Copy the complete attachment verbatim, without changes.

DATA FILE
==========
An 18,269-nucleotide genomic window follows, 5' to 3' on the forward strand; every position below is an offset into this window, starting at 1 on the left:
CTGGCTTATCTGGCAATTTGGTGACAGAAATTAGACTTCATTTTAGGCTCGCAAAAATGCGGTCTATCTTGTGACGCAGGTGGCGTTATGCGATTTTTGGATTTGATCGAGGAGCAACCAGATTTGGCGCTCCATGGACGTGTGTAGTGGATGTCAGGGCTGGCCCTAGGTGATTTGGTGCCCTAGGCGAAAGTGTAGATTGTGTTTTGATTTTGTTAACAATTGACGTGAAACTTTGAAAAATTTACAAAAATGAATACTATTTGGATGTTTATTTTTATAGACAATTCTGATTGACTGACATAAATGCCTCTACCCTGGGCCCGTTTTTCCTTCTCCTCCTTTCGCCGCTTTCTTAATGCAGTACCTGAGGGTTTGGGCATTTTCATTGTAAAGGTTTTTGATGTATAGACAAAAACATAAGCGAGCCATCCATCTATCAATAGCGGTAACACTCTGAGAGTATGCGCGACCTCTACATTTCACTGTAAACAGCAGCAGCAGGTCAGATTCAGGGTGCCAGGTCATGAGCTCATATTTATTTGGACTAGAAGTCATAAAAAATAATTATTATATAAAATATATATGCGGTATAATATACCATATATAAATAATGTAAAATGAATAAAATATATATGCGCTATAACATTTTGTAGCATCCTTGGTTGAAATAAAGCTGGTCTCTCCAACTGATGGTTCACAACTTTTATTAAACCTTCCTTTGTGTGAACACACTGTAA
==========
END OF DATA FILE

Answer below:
An 18,269-nucleotide genomic window follows, 5' to 3' on the forward strand; every position below is an offset into this window, starting at 1 on the left:
CTGGCTTATCTGGCAATTTGGTGACAGAAATTAGACTTCATTTTAGGCTCGCAAAAATGCGGTCTATCTTGTGACGCAGGTGGCGTTATGCGATTTTTGGATTTGATCGAGGAGCAACCAGATTTGGCGCTCCATGGACGTGTGTAGTGGATGTCAGGGCTGGCCCTAGGTGATTTGGTGCCCTAGGCGAAAGTGTAGATTGTGTTTTGATTTTGTTAACAATTGACGTGAAACTTTGAAAAATTTACAAAAATGAATACTATTTGGATGTTTATTTTTATAGACAATTCTGATTGACTGACATAAATGCCTCTACCCTGGGCCCGTTTTTCCTTCTCCTCCTTTCGCCGCTTTCTTAATGCAGTACCTGAGGGTTTGGGCATTTTCATTGTAAAGGTTTTTGATGTATAGACAAAAACATAAGCGAGCCATCCATCTATCAATAGCGGTAACACTCTGAGAGTATGCGCGACCTCTACATTTCACTGTAAACAGCAGCAGCAGGTCAGATTCAGGGTGCCAGGTCATGAGCTCATATTTATTTGGACTAGAAGTCATAAAAAATAATTATTATATAAAATATATATGCGGTATAATATACCATATATAAATAATGTAAAATGAATAAAATATATATGCGCTATAACATTTTGTAGCATCCTTGGTTGAAATAAAGCTGGTCTCTCCAACTGATGGTTCACAACTTTTATTAAACCTTCCTTTGTGTGAACACACTGTAA